Once more into the breach... the Italian Government under Prodi are now calling for a return to first-past-the post-elections, introduced after the fall of the so-called first republic in 1992, and abolished by Silvio Berlusconi.
All this raises an interesting question about the connection between institutions and economic reform. Electoral systems are probably the most important institution in determining whether governments can push through painful reforms.
Compare the performance of Italy, with its hundreds of parties, chronically poor government, with that of Spain - with first past the post, and regular stable majority Governments. No surprise that Spain is due to overtake Italy in wealth per head by 2009 according to the Economist.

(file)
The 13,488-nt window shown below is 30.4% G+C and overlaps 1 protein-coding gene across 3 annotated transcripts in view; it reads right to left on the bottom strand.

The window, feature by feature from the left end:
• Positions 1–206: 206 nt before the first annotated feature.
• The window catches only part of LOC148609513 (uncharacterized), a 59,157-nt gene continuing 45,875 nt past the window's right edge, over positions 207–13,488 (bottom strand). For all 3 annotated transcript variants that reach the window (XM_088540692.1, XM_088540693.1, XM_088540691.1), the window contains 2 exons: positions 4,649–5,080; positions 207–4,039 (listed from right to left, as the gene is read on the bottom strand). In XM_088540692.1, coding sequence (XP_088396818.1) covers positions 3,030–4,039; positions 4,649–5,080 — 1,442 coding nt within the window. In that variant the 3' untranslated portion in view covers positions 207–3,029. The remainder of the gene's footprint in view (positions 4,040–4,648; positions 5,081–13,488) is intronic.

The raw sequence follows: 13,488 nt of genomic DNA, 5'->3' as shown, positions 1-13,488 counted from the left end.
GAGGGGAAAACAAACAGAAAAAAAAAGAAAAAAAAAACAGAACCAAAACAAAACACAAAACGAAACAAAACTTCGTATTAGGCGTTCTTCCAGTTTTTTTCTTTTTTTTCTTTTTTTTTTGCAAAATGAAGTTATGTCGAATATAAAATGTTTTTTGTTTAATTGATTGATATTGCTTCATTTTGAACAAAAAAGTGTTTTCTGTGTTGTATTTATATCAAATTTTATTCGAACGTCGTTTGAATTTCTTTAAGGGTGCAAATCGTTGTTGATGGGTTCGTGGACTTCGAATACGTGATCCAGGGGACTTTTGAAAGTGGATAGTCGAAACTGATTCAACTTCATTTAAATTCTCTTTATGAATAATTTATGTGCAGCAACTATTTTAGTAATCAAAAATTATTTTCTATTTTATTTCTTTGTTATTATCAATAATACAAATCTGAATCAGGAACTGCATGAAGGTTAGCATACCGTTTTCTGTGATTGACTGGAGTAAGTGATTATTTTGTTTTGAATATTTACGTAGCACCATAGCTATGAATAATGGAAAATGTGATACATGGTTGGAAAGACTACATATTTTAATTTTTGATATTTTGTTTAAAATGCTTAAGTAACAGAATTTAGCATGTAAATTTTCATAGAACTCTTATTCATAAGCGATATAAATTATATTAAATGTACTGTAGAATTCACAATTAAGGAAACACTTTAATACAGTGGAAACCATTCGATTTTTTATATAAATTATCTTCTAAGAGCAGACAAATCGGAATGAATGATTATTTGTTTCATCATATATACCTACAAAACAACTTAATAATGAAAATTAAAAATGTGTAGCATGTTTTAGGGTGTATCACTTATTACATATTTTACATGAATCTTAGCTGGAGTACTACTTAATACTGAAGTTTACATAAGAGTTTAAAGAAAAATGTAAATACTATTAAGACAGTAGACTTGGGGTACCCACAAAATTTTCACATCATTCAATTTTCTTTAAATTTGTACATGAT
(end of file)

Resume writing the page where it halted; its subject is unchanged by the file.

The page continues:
But, as has been pointed out in the past, as long as the majority for governing is lower than the majority for constitutional reform, Italy is unlikely to see further reform without a crisis. Is FPTP the right idea? FPTP works well in keeping a simple party system stable and avoiding what Sartori called 'centripetal competition'.
But if there is already high fragmentation, particularly along regional lines, FPTP might not reduce the number of parties. Much as FPTP is right for the UK, maybe proportional representation with a high threshold (say 7% to get any seats) would simplify things quicker in Italy...